summary 1.1. The themes in this theses 16 1.1.1. Mind the mind gap 16 1.1.2. Prologue: The World Center for Human Concerns 17 1.1.3. Creative computer use 26 1.1.4. Design strategies and techniques 31 1.2. Overview 33 1.2.1. Main issues 34 1.2.2. The material 36 1.2.3. The framework of this thesis 37 2. CURRENT STATE AND BACKGROUND 39 2.1. New tools, old thoughts. 39 2.1.1. A misuse strategy 44 2.1.2. Emergence in design 47 2.1.3. Programming and design 50 2.1.4. Artificial intelligence 53 2.1.5. Human intelligence and artificial representations 53 2.2. Electronic dreams 54 2.2.1. The dream of intuitive software 55 2.2.2. The dream of the designing machine 60 2.2.3. The dream of self-emerging architecture; genetic algorithms in design 61 2.2.4. A cultural lag 62 2.3. Ideas and ideology 64 2.3.1. A personal perspective on the theories of the 1990s 65 2.3.2. "The suffering of diagrams" 68 2.3.3. Architectural theory and design methodology 69 2.4. Ideas on creativity 72 2.4.1. What is creativity? 73 2.4.2. Creativity, a cultural phenomenon. 75 2.4.3. Creativity in the information age 79 2.4.4. Creativity-enhancing techniques 81 2.4.5. Crucial fiicro-cultures 82 2.4.6. A proposal for a practitioner approach to creativity 83 2.5. Summary and conclusion of part 2 84 3. NEW DESIGN TECHNIQUES 86 3.1. Introduction 86 3.2. New technology - new strategy 87 3.3. Thinking through design practice: the inspirational playful design approach 88 3.4. A Corner stone: emergence 89 3.4.1. The source material 94 3.5. Recoding, translation and interpretation 95 A case: Tidsrom 97 3.6. Reconfiguring schemata 109 3.7. Rules and games 113 3.8. Virtuality and virtual models 118 3.8.1. What is "The Virtual"? 118 3.8.2. Virtual reality 119 Investigating "the virtual" 120 3.8.3. Analysing the virtual 126 3.9. Visual thinking (diagrams and visual thinking) 130 3.9.1. Visual Thinking and Abstraction. 130 3.9.2. A heuristic process 132 3.9.3. Visual thinking, skills and tacit knowledge 132 3.9.4. Media for visual thinking 133 3.10. Diagrammatic thinking 138 3.10.1. Descriptive diagrams 142 3.10.2. Generative diagrams 144 3.10.3. Versioning 149 3.10.4. Finding 153 3.10.5. Translation and interpretation 158 3.10.6. From generative diagram to program 168 3.10.7. Dynamic generative diagrams 171 3.11. The question of selection 175 3.12. Summary and conclusion of part 3 178 4. WAYS OF WORKING: FROM DESIGN PRACTICE TOWARDS THEORY AND DIGITAL DESIGN METHODS 179 4.1. Introduction 179 4.1.1. Practice-based research 180 4.1.2. Visual material is central. 180 4.1.3. Two investigation paths 180 4.1.4. Achievements 180 4.2. Methods 181 4.2.1. Explorative and generative research 182 4.2.2. A first-person approach 183 4.2.3. Analysis 184 4.2.4. The Material 185 4.3. Systematising creative computer use. Ways of working; techniques in creative computer use. 186 4.3.1. Categorization 186 4.3.2. Mapping the field of design computing. 187 4.3.3. Generic techniques 190 4.3.4. Specific techniques 192 4.3.5. Table of techniques 193 4.3.6. Examples of techniques 200 4.3.7. Traces of technology. 213 4.4. The further use of the generated material 219 4.4.1. Realisation strategies 221 4.4.2. Templates and scaffolds 223 4.5. Summary of Part 4 240 PART 5. WAYS OF THINKING: INTENTIONS IN CREATIVE COMPUTER USE. 241 5.1. Intentions 241 5.1.1. Categorising intentions 242 5.2. Intention themes 243 5.2.1. Cases and samples from Group one: Formal, phenomenal, spatial and geometrical themes 244 5.2.2. Intentions of response to the complexity of urban systems 297 5.3. The Hybrid Process 317 5.3.1. Hybridization strategies 319 5.3.2. The hybrid process and its elements. 328 6. SUMMARY AND CONCLUSIONS 344 6.1. Principles, concepts and methods for creative design computing 344 6.2. A new type of creativity? 348 6.3. A practice as the field for an investigation 349 6.4. Suggestions for further studies 349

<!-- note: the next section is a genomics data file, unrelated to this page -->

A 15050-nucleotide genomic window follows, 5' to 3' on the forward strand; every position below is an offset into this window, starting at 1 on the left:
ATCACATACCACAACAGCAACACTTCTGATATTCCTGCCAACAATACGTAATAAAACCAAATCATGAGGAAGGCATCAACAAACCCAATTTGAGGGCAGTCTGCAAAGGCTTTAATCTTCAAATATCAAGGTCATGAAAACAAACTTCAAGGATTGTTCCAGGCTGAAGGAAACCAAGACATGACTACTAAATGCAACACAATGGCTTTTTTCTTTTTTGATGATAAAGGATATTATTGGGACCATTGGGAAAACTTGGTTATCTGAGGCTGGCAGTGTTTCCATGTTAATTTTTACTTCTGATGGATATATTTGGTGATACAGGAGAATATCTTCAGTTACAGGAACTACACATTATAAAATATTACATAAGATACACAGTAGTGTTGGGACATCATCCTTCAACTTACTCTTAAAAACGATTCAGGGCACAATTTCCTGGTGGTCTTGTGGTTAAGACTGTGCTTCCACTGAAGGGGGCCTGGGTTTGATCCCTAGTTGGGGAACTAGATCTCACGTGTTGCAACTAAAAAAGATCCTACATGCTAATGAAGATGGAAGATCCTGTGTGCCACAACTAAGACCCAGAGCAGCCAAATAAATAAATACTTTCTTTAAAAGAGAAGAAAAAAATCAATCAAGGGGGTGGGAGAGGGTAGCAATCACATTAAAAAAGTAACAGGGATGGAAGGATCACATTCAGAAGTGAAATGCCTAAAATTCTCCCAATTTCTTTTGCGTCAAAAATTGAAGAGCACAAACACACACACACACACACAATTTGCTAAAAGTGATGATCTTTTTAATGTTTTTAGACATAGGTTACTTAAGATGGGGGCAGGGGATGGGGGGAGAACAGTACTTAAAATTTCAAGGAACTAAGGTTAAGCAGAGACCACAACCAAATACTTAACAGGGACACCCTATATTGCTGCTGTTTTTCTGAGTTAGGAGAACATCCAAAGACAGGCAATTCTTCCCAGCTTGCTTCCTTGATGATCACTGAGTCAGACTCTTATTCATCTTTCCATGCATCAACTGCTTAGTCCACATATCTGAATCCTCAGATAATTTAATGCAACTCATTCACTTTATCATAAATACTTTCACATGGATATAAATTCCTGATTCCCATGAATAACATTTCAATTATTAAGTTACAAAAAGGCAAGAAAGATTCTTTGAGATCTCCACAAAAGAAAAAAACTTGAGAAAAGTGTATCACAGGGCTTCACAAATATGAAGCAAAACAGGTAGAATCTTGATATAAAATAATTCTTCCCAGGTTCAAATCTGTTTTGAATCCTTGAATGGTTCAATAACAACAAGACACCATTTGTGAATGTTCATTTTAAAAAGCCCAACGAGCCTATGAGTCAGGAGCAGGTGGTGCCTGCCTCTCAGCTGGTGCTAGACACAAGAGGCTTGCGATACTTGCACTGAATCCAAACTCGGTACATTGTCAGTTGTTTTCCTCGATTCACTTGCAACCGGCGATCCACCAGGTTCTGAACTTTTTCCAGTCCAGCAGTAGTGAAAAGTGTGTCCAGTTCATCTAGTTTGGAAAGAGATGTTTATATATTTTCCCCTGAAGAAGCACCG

series thesis:PhD
type normal paper
last changed 2007/04/08 14:11

_id 2005_221
id 2005_221
authors Sousa, José Pedro and Duarte, José Pinto
year 2005
title Digital Desires, Material Realities
source Digital Design: The Quest for New Paradigms [23nd eCAADe Conference Proceedings / ISBN 0-9541183-3-2] Lisbon (Portugal) 21-24 September 2005, pp. 221-228